Knowledge Mobilization (KMb): Multiple Contributions & Multi-Production Of New Knowledge

Problems Of Taking Research To Policy

Crossing out problems and writing solutions on a blackboard.

The goal of knowledge mobilization is to take research to policy and make research useful to society. Ideally researchers want to inform government policy – however government policy can also inform or ignore research. In the world of politicians where lobbyists sometimes make backroom deals, the idea of transparency is often put forward to the public as a key value for politicians – yet regrettably is sometimes not the case.

The following are the three biggest problems and main obstacles to overcome to take research to policy and achieve policy results from research:

1)       The divisive government system itself.  Here in Canada, due to the very nature of a partisan political system, a mindset exists that already inhibits any politician’s desire to make their opponents’ research interests their own. Instead of working together we hear more about politicians wanting to win for the party rather than win for the public. When promises are already made by politicians who already have a set political agenda about the research that is actually selected for policy – it’s difficult to listen to other politicized views let alone research being done for public benefit.  Perhaps instead of seeing politicians as opposition parties we can begin to push politicians to become more consensus decision making parties as the parliamentarian and democratic systems of politics were originally meant and valued to be.

2)      Time constraints. Another factor that inhibits effective knowledge mobilization is the time limitations of political terms and the drawn-out process of peer-review for research. The current system of turning research into action for social benefit takes time which is compounded by the fact that politicians only pick a few issues during office. Relevant and timely research can often become missed opportunities or worse – become abandoned altogether when new politicians are elected without any regard for long-term social benefit of the research instead of the politics of the research. Knowledge mobilization supports more open access in the research process – both politically and academically. Yet, it appears that politicians and academics still have a long way to go.

3)      The electorate. A final obstacle is the voters themselves – who may not necessarily be interested in the same research to policy agenda that the politicians are – or they have become so disillusioned by the political process that they become complacent and opt out of taking any action as they no longer feel or recognize that they have a voice to be heard. Knowledge mobilization is about using that voice to be heard – not just by voting, but also by being given other opportunities to be heard. The government process overly focuses on divisive votes instead of consensus-making values and is one of the main barriers to knowledge mobilization in achieving research to policy. A solution is to get conversations between politicians and the electorate in a “safe place” that isn’t politicized – which includes public consultations within communities.  Voters need to feel like their voices are being heard to seek change to benefit everyone in society everyday – not just on Election Day based on a political agenda or affiliation of one particular political party. The bottom line is if you can’t mobilize voters you can’t effectively mobilize knowledge.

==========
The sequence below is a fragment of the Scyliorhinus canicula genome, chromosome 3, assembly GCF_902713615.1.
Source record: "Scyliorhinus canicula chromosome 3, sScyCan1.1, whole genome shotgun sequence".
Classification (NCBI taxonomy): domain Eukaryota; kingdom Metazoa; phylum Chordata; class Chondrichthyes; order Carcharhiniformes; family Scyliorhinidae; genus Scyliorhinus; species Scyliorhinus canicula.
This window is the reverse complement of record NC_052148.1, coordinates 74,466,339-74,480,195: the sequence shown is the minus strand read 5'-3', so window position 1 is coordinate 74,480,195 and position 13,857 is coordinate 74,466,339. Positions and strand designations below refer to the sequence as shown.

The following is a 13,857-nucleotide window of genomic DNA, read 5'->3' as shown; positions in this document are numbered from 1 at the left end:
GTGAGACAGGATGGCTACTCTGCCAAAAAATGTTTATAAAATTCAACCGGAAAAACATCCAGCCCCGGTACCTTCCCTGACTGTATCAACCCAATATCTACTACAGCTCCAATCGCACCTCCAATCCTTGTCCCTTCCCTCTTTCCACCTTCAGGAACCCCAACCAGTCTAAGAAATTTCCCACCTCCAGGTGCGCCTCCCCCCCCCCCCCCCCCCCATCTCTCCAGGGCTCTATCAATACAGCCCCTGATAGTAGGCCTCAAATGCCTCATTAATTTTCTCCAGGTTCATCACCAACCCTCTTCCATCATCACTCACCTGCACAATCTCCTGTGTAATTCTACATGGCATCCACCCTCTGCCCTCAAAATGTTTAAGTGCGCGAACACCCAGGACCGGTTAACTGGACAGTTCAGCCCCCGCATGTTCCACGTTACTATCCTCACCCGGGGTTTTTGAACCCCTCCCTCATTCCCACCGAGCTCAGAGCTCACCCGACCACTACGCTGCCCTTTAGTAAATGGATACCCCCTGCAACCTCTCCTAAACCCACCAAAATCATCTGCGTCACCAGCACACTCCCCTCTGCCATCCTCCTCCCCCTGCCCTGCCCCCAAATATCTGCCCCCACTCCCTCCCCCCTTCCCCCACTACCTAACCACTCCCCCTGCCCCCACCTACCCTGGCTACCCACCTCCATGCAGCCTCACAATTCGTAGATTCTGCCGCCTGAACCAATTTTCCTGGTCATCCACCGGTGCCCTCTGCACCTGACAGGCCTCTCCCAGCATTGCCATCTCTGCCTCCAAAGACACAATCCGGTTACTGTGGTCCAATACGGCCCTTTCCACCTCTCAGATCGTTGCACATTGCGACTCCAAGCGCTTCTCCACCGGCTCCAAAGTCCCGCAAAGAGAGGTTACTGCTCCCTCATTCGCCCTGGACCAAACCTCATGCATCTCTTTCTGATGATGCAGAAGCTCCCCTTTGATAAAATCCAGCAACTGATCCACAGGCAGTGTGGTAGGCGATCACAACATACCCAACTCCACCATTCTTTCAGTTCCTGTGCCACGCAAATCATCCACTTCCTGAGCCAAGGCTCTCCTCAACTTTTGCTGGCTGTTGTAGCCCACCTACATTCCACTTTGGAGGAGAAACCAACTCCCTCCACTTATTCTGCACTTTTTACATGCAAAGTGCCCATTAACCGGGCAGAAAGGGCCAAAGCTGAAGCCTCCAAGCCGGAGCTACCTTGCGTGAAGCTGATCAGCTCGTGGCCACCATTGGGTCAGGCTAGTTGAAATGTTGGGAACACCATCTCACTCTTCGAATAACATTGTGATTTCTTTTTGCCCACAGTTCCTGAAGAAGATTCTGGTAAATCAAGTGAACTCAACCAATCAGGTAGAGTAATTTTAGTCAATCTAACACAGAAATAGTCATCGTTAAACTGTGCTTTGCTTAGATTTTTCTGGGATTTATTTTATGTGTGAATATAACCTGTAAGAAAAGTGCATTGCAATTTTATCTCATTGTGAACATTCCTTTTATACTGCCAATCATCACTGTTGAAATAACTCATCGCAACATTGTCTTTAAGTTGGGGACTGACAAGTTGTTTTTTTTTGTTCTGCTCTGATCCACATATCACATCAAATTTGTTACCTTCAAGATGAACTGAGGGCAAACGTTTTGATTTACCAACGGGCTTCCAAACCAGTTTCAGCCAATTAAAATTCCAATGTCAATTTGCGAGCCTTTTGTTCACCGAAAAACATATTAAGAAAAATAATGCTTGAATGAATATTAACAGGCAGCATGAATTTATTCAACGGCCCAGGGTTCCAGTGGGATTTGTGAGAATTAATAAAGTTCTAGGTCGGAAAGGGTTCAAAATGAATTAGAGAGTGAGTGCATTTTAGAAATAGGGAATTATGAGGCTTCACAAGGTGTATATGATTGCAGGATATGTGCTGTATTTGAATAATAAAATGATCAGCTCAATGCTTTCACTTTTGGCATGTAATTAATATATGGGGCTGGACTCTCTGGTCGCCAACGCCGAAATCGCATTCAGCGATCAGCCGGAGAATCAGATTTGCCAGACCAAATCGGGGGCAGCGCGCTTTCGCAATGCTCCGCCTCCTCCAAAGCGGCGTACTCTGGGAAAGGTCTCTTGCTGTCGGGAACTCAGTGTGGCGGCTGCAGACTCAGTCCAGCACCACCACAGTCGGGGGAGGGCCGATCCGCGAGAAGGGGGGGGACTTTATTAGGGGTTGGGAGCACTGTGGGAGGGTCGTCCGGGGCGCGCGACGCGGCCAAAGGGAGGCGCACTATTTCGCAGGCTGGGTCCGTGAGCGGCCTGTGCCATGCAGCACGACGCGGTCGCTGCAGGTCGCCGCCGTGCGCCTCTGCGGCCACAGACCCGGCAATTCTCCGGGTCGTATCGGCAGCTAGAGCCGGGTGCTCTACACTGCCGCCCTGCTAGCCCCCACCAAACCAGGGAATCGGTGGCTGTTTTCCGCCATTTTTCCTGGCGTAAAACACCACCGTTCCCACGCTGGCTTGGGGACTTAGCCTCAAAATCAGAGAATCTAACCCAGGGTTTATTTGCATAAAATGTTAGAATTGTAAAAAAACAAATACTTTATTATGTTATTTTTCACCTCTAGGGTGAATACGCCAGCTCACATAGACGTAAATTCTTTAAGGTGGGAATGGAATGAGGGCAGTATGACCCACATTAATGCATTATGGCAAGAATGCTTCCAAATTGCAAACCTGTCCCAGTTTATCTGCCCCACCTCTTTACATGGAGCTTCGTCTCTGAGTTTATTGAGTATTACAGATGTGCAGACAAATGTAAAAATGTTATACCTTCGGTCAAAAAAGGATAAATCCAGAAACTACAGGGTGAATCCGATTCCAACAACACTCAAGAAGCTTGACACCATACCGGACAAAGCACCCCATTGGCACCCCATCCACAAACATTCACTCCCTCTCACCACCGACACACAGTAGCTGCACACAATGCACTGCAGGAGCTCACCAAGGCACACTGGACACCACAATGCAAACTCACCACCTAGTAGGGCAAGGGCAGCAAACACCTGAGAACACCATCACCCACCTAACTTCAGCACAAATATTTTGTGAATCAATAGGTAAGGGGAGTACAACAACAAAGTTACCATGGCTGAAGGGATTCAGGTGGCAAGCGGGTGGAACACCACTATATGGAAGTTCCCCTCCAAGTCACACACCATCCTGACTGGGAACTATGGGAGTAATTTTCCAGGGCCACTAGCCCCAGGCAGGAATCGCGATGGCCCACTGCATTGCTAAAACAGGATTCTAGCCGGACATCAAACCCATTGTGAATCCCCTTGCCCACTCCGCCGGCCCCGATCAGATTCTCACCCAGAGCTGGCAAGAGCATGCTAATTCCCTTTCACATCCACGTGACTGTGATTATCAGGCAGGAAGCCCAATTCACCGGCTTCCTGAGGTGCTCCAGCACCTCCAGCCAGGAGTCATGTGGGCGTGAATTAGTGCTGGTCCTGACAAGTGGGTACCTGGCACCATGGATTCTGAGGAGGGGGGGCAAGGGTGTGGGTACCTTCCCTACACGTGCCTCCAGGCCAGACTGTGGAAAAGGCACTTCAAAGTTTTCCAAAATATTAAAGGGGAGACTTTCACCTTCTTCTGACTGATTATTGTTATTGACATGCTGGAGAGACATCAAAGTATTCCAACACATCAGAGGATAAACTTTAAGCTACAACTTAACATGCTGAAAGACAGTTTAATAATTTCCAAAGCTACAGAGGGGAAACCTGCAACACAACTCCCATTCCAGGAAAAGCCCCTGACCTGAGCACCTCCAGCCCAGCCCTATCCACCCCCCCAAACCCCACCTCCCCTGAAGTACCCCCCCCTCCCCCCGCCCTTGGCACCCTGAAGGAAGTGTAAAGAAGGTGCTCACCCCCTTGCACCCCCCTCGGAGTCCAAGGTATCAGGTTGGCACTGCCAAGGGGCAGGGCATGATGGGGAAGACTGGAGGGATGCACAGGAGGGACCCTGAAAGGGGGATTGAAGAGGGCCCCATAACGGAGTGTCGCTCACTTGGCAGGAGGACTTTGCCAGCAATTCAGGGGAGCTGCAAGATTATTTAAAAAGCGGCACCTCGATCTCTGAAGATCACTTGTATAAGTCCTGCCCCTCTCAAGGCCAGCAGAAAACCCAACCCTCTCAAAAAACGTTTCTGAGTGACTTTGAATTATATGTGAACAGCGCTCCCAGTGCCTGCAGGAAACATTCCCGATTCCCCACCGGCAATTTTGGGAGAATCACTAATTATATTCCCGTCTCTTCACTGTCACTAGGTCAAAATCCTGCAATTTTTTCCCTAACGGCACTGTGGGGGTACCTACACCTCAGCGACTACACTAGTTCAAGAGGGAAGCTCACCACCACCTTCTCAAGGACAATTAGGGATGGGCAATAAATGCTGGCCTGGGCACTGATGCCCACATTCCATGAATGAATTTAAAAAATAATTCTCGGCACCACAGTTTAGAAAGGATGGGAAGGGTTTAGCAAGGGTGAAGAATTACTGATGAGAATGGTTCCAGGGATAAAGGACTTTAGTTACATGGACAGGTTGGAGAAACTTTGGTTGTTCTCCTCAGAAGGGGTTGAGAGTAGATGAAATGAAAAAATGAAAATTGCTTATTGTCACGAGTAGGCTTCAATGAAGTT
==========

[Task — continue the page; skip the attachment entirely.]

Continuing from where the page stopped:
Breaking down barriers is at the heart of knowledge mobilization and social innovation. The partisan nature of limiting research to policy needs to be momentarily put aside for the more significant issues that affect the general public (like health, education, poverty and the environment) to become a priority. It’s important to have regular public consultations in the political process while acknowledging the current political barriers and divisiveness that exists.

Although it may seem a rather gloomy prospect for any researcher to get their findings into policy based on such political and social barriers, researchers are encouraged to continue with the process of research through knowledge mobilization with the hope that some of that research might make it over the hurdles of the political obstacles that continue to exist.


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